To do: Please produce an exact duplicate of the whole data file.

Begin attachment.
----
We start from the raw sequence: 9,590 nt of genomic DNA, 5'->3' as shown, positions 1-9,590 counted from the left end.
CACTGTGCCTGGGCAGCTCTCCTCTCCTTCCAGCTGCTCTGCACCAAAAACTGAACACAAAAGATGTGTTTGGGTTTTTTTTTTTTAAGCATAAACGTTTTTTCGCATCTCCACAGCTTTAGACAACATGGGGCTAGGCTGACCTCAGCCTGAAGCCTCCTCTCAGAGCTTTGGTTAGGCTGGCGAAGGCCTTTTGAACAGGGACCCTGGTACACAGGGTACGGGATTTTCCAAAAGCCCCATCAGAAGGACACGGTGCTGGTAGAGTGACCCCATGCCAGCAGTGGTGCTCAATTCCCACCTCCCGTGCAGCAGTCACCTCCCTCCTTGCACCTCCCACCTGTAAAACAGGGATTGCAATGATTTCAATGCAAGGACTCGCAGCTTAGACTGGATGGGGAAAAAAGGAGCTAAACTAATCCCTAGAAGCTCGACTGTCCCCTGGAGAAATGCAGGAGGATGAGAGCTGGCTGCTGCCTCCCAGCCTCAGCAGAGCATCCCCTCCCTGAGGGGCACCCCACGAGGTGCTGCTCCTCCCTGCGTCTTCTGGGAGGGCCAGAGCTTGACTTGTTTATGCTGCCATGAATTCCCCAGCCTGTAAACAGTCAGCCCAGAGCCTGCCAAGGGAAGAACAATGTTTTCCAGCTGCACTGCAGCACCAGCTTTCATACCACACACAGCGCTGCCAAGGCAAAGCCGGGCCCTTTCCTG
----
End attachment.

We start from the raw sequence: 9,590 nt of genomic DNA, 5'->3' as shown, positions 1-9,590 counted from the left end.
CACTGTGCCTGGGCAGCTCTCCTCTCCTTCCAGCTGCTCTGCACCAAAAACTGAACACAAAAGATGTGTTTGGGTTTTTTTTTTTTAAGCATAAACGTTTTTTCGCATCTCCACAGCTTTAGACAACATGGGGCTAGGCTGACCTCAGCCTGAAGCCTCCTCTCAGAGCTTTGGTTAGGCTGGCGAAGGCCTTTTGAACAGGGACCCTGGTACACAGGGTACGGGATTTTCCAAAAGCCCCATCAGAAGGACACGGTGCTGGTAGAGTGACCCCATGCCAGCAGTGGTGCTCAATTCCCACCTCCCGTGCAGCAGTCACCTCCCTCCTTGCACCTCCCACCTGTAAAACAGGGATTGCAATGATTTCAATGCAAGGACTCGCAGCTTAGACTGGATGGGGAAAAAAGGAGCTAAACTAATCCCTAGAAGCTCGACTGTCCCCTGGAGAAATGCAGGAGGATGAGAGCTGGCTGCTGCCTCCCAGCCTCAGCAGAGCATCCCCTCCCTGAGGGGCACCCCACGAGGTGCTGCTCCTCCCTGCGTCTTCTGGGAGGGCCAGAGCTTGACTTGTTTATGCTGCCATGAATTCCCCAGCCTGTAAACAGTCAGCCCAGAGCCTGCCAAGGGAAGAACAATGTTTTCCAGCTGCACTGCAGCACCAGCTTTCATACCACACACAGCGCTGCCAAGGCAAAGCCGGGCCCTTTCCTG